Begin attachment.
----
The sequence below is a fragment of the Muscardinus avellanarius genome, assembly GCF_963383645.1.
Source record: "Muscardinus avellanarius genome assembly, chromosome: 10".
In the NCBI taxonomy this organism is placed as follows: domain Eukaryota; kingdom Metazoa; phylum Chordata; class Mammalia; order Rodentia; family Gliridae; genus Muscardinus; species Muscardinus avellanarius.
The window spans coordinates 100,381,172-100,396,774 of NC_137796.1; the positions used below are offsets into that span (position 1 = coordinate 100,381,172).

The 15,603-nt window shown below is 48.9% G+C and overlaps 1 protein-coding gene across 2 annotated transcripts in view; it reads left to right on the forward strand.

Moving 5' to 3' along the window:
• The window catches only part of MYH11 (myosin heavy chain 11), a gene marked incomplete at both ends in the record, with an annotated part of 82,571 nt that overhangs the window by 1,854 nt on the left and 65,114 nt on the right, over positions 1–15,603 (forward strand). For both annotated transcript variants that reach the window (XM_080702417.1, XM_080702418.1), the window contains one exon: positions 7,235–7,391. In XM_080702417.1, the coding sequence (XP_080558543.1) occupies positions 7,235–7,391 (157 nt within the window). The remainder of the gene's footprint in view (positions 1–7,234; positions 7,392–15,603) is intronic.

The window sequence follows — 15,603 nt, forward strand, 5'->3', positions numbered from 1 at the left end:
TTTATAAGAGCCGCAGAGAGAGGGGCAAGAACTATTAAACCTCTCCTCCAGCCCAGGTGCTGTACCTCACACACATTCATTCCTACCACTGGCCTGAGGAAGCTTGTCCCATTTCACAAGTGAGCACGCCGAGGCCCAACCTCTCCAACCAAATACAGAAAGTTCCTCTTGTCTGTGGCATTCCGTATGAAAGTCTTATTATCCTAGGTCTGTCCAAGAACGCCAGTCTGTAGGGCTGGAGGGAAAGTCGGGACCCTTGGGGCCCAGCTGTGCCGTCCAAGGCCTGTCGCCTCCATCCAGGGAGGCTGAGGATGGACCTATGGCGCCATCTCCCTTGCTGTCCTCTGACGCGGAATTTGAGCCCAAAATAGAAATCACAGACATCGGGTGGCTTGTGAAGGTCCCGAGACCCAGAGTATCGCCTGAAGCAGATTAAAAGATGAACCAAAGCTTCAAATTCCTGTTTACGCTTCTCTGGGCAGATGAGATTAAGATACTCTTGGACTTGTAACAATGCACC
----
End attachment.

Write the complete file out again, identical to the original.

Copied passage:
The sequence below is a fragment of the Muscardinus avellanarius genome, assembly GCF_963383645.1.
Source record: "Muscardinus avellanarius genome assembly, chromosome: 10".
In the NCBI taxonomy this organism is placed as follows: domain Eukaryota; kingdom Metazoa; phylum Chordata; class Mammalia; order Rodentia; family Gliridae; genus Muscardinus; species Muscardinus avellanarius.
The window spans coordinates 100,381,172-100,396,774 of NC_137796.1; the positions used below are offsets into that span (position 1 = coordinate 100,381,172).

The 15,603-nt window shown below is 48.9% G+C and overlaps 1 protein-coding gene across 2 annotated transcripts in view; it reads left to right on the forward strand.

Moving 5' to 3' along the window:
• The window catches only part of MYH11 (myosin heavy chain 11), a gene marked incomplete at both ends in the record, with an annotated part of 82,571 nt that overhangs the window by 1,854 nt on the left and 65,114 nt on the right, over positions 1–15,603 (forward strand). For both annotated transcript variants that reach the window (XM_080702417.1, XM_080702418.1), the window contains one exon: positions 7,235–7,391. In XM_080702417.1, the coding sequence (XP_080558543.1) occupies positions 7,235–7,391 (157 nt within the window). The remainder of the gene's footprint in view (positions 1–7,234; positions 7,392–15,603) is intronic.

The window sequence follows — 15,603 nt, forward strand, 5'->3', positions numbered from 1 at the left end:
TTTATAAGAGCCGCAGAGAGAGGGGCAAGAACTATTAAACCTCTCCTCCAGCCCAGGTGCTGTACCTCACACACATTCATTCCTACCACTGGCCTGAGGAAGCTTGTCCCATTTCACAAGTGAGCACGCCGAGGCCCAACCTCTCCAACCAAATACAGAAAGTTCCTCTTGTCTGTGGCATTCCGTATGAAAGTCTTATTATCCTAGGTCTGTCCAAGAACGCCAGTCTGTAGGGCTGGAGGGAAAGTCGGGACCCTTGGGGCCCAGCTGTGCCGTCCAAGGCCTGTCGCCTCCATCCAGGGAGGCTGAGGATGGACCTATGGCGCCATCTCCCTTGCTGTCCTCTGACGCGGAATTTGAGCCCAAAATAGAAATCACAGACATCGGGTGGCTTGTGAAGGTCCCGAGACCCAGAGTATCGCCTGAAGCAGATTAAAAGATGAACCAAAGCTTCAAATTCCTGTTTACGCTTCTCTGGGCAGATGAGATTAAGATACTCTTGGACTTGTAACAATGCACC